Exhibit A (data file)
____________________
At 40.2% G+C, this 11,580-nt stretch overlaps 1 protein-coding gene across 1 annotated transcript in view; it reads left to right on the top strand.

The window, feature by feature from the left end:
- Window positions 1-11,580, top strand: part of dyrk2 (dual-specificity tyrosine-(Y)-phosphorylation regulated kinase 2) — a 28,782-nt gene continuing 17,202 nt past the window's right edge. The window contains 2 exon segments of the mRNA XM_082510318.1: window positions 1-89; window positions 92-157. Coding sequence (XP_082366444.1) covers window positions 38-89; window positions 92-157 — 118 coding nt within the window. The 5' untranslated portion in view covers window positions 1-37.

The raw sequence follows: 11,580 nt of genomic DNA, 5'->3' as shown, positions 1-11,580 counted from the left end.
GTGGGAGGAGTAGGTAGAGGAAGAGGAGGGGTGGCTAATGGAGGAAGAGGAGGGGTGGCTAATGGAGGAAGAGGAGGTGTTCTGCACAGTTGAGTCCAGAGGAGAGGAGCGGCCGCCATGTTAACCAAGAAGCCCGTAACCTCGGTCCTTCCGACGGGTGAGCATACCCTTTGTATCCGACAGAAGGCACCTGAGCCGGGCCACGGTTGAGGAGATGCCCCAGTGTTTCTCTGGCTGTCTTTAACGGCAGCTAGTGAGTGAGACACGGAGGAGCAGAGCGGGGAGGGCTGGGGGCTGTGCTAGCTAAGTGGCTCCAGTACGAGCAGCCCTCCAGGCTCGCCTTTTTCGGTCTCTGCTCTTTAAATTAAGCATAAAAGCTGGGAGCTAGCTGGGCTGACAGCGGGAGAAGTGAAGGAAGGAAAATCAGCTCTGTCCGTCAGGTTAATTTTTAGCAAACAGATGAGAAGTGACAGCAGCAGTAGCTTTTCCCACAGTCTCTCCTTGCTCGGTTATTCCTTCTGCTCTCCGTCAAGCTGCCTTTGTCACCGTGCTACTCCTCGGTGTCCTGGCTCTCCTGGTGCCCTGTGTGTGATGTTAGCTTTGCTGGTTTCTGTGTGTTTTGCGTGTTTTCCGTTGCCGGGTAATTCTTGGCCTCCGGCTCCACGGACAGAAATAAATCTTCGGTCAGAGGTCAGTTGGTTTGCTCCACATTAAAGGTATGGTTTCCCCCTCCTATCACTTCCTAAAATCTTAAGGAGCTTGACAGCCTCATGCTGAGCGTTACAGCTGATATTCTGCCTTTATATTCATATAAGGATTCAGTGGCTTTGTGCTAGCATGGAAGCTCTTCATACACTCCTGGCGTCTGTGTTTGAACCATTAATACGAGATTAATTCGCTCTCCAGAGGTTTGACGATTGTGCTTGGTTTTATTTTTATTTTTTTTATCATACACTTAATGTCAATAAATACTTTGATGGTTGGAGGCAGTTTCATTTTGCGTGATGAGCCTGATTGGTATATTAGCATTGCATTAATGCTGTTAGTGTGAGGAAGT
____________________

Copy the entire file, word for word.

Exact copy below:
At 40.2% G+C, this 11,580-nt stretch overlaps 1 protein-coding gene across 1 annotated transcript in view; it reads left to right on the top strand.

The window, feature by feature from the left end:
- Window positions 1-11,580, top strand: part of dyrk2 (dual-specificity tyrosine-(Y)-phosphorylation regulated kinase 2) — a 28,782-nt gene continuing 17,202 nt past the window's right edge. The window contains 2 exon segments of the mRNA XM_082510318.1: window positions 1-89; window positions 92-157. Coding sequence (XP_082366444.1) covers window positions 38-89; window positions 92-157 — 118 coding nt within the window. The 5' untranslated portion in view covers window positions 1-37.

The raw sequence follows: 11,580 nt of genomic DNA, 5'->3' as shown, positions 1-11,580 counted from the left end.
GTGGGAGGAGTAGGTAGAGGAAGAGGAGGGGTGGCTAATGGAGGAAGAGGAGGGGTGGCTAATGGAGGAAGAGGAGGTGTTCTGCACAGTTGAGTCCAGAGGAGAGGAGCGGCCGCCATGTTAACCAAGAAGCCCGTAACCTCGGTCCTTCCGACGGGTGAGCATACCCTTTGTATCCGACAGAAGGCACCTGAGCCGGGCCACGGTTGAGGAGATGCCCCAGTGTTTCTCTGGCTGTCTTTAACGGCAGCTAGTGAGTGAGACACGGAGGAGCAGAGCGGGGAGGGCTGGGGGCTGTGCTAGCTAAGTGGCTCCAGTACGAGCAGCCCTCCAGGCTCGCCTTTTTCGGTCTCTGCTCTTTAAATTAAGCATAAAAGCTGGGAGCTAGCTGGGCTGACAGCGGGAGAAGTGAAGGAAGGAAAATCAGCTCTGTCCGTCAGGTTAATTTTTAGCAAACAGATGAGAAGTGACAGCAGCAGTAGCTTTTCCCACAGTCTCTCCTTGCTCGGTTATTCCTTCTGCTCTCCGTCAAGCTGCCTTTGTCACCGTGCTACTCCTCGGTGTCCTGGCTCTCCTGGTGCCCTGTGTGTGATGTTAGCTTTGCTGGTTTCTGTGTGTTTTGCGTGTTTTCCGTTGCCGGGTAATTCTTGGCCTCCGGCTCCACGGACAGAAATAAATCTTCGGTCAGAGGTCAGTTGGTTTGCTCCACATTAAAGGTATGGTTTCCCCCTCCTATCACTTCCTAAAATCTTAAGGAGCTTGACAGCCTCATGCTGAGCGTTACAGCTGATATTCTGCCTTTATATTCATATAAGGATTCAGTGGCTTTGTGCTAGCATGGAAGCTCTTCATACACTCCTGGCGTCTGTGTTTGAACCATTAATACGAGATTAATTCGCTCTCCAGAGGTTTGACGATTGTGCTTGGTTTTATTTTTATTTTTTTTATCATACACTTAATGTCAATAAATACTTTGATGGTTGGAGGCAGTTTCATTTTGCGTGATGAGCCTGATTGGTATATTAGCATTGCATTAATGCTGTTAGTGTGAGGAAGT